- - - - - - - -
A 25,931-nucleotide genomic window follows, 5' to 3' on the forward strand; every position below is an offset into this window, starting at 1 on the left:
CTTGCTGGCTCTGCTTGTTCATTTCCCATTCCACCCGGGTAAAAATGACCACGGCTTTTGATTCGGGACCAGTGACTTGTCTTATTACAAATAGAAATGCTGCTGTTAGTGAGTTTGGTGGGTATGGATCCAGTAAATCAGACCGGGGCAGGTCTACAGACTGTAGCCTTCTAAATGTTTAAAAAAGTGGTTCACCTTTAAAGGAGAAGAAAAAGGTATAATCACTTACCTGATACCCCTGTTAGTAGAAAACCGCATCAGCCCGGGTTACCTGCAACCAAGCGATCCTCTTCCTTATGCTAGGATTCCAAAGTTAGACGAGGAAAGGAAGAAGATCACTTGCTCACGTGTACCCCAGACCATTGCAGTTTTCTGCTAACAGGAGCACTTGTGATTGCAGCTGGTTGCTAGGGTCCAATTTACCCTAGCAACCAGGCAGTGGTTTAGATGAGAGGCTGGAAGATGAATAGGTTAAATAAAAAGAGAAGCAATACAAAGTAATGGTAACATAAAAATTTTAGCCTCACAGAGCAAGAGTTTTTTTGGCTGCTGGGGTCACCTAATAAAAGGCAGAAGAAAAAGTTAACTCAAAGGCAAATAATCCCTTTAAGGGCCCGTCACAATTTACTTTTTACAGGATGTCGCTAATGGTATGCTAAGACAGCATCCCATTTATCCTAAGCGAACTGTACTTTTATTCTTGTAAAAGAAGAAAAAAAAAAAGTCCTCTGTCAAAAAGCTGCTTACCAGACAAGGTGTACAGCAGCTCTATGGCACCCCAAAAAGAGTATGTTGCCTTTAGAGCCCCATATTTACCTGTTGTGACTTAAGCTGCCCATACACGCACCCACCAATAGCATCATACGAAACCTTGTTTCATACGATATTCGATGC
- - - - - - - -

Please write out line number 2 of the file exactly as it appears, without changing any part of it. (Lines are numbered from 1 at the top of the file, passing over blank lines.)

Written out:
CTTGCTGGCTCTGCTTGTTCATTTCCCATTCCACCCGGGTAAAAATGACCACGGCTTTTGATTCGGGACCAGTGACTTGTCTTATTACAAATAGAAATGCTGCTGTTAGTGAGTTTGGTGGGTATGGATCCAGTAAATCAGACCGGGGCAGGTCTACAGACTGTAGCCTTCTAAATGTTTAAAAAAGTGGTTCACCTTTAAAGGAGAAGAAAAAGGTATAATCACTTACCTGATACCCCTGTTAGTAGAAAACCGCATCAGCCCGGGTTACCTGCAACCAAGCGATCCTCTTCCTTATGCTAGGATTCCAAAGTTAGACGAGGAAAGGAAGAAGATCACTTGCTCACGTGTACCCCAGACCATTGCAGTTTTCTGCTAACAGGAGCACTTGTGATTGCAGCTGGTTGCTAGGGTCCAATTTACCCTAGCAACCAGGCAGTGGTTTAGATGAGAGGCTGGAAGATGAATAGGTTAAATAAAAAGAGAAGCAATACAAAGTAATGGTAACATAAAAATTTTAGCCTCACAGAGCAAGAGTTTTTTTGGCTGCTGGGGTCACCTAATAAAAGGCAGAAGAAAAAGTTAACTCAAAGGCAAATAATCCCTTTAAGGGCCCGTCACAATTTACTTTTTACAGGATGTCGCTAATGGTATGCTAAGACAGCATCCCATTTATCCTAAGCGAACTGTACTTTTATTCTTGTAAAAGAAGAAAAAAAAAAAGTCCTCTGTCAAAAAGCTGCTTACCAGACAAGGTGTACAGCAGCTCTATGGCACCCCAAAAAGAGTATGTTGCCTTTAGAGCCCCATATTTACCTGTTGTGACTTAAGCTGCCCATACACGCACCCACCAATAGCATCATACGAAACCTTGTTTCATACGATATTCGATGC